Lisa Nandy MP for Wigan and Shadow Secretary of State for Energy and Climate Change responded to the Competition and Markets Authority report. Initially published on LabourList.

Hardly a day goes by without more evidence that the energy market is fundamentally broken. Some customers are left paying hundreds of pounds more for their energy for no understandable reason, with vulnerable customers often paying the heftiest price. After vigorous campaigning by Labour, the Government announced that the Competition and Markets Authority (CMA) would investigate this farcical situation. It found customers were being overcharged to the tune of around £1.7 billion a year every year.

Now, after almost 2 years, the CMA has issued its final proposals, and the report is a crashing disappointment, squandering the opportunity to transform a broken market characterised by secrecy, lack of competition and overcharging.

Rather than ensuring consumers are “at the heart of this market”, as the Ofgem chief executive pledged it would, it looks like the CMA has caved into pressure from big energy companies. Could there be any better indication of this than the fact that the report was pre-issued to the energy companies while consumer groups and politicians had to wait until it had already appeared in the media to respond?

The CMA originally called for all customers to be put onto a “safeguard tariff” to stop widespread overcharging. Now instead the central proposal is a plan to share customer data with energy companies to ‘prompt’ customers to switch. This proposal fundamentally fails to acknowledge the crux of the issue: what’s the point in shopping around if you can’t be sure that you’re going to be paying a fair amount? It does nothing to encourage transparency or boost competition and fails to give families and businesses reassurance that tariffs are fair so that when gas prices fall, they will feel the benefit.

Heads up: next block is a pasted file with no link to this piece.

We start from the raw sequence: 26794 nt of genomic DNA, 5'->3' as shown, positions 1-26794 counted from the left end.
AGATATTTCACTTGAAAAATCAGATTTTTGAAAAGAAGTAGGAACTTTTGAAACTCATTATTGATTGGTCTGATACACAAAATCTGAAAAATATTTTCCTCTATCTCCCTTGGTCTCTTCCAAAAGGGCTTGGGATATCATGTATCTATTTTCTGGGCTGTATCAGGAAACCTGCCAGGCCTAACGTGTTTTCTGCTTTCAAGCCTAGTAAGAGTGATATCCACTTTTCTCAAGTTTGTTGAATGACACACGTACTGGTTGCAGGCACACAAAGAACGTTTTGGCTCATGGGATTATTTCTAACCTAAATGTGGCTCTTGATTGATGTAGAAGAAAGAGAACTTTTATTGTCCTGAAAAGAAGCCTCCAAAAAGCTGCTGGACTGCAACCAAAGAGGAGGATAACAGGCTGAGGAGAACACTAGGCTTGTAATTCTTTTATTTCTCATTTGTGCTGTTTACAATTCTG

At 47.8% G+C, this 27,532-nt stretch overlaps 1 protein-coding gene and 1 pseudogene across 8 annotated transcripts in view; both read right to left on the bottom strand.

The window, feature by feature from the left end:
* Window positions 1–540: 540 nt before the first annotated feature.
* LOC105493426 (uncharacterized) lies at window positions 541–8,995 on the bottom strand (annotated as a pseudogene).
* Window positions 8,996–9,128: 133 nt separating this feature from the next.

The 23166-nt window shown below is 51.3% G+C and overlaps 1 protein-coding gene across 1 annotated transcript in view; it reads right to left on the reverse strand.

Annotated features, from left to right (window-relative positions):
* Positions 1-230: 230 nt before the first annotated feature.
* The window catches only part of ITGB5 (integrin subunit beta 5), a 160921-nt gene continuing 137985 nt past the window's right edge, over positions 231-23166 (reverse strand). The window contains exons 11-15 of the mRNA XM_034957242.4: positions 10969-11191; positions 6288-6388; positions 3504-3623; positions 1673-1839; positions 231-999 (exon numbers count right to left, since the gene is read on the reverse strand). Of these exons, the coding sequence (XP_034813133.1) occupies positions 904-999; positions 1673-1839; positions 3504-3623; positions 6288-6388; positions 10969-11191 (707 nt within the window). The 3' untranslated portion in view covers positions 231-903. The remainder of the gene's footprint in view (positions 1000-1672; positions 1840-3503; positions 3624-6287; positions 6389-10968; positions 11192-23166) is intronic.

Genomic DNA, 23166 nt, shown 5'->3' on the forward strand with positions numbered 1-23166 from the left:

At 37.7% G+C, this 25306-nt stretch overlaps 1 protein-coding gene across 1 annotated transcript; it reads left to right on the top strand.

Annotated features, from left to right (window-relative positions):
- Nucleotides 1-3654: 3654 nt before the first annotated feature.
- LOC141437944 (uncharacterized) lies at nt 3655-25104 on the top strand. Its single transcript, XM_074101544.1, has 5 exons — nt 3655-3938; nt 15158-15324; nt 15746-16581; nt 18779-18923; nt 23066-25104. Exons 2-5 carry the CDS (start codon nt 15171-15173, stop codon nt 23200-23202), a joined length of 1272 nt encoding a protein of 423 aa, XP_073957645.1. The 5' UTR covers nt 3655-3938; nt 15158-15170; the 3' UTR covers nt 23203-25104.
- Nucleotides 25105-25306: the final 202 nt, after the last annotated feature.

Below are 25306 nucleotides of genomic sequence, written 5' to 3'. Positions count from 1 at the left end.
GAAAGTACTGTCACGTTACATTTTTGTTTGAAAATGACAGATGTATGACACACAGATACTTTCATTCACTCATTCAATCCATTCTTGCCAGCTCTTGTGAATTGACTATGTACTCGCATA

Blaming the public for failing to shop around lets the energy companies off the hook and opens the door to households being bombarded with nuisance phone calls and junk mail from companies who want their business. If implemented this could be massive own goal, worsening trust in the energy companies.

The only other major proposal to emerge from this inquiry is to ensure customers on pre-payment meters are on a “safeguard tariff” to protect them from rip off deals. There are around millions of customers on prepayment meters and their treatment is a scandal, forcing them to pay a poverty premium of hundreds of pounds extra, enduring poor customer service and often prevented from switching at all. So while the proposal to act on this is welcome, the CMA and the government should go much further, abolishing excess pre-payment charges altogether, banning landlords from forcing their tenants onto rip off pre-payment meters and ensuring smart meters help prepayment customers as a priority, so they can get off these meters.

The CMA has ducked the biggests issue. Only an urgent and radical shake up of the energy market would deliver price transparency and competition in the market and stop the energy market from making its profit by marking up wholesale prices, instead of offering innovative deals to customers. We believe that ending the secrecy over backroom trading will provide real transparency about costs, and allow us to judge whether falling prices are passed on to customers, while the onus should be on energy companies to prove their deals are fair.

In 2012 David Cameron told MPs he would put all consumers onto the cheapest tariff. Later the Energy Secretary Amber Rudd wrote to the energy companies politely asking them to cut bills, and only two of them even bothered to reply. Then in 2015, just weeks before the election George Osborne announced a high profile Treasury investigation into whether consumers were benefiting from the fall in the gas price.

Now we know they never did an investigation, and never took any action. It has been one broken promise after another. Now, with today’s disappointing report on the table, ministers need to decide – whose side are they on?

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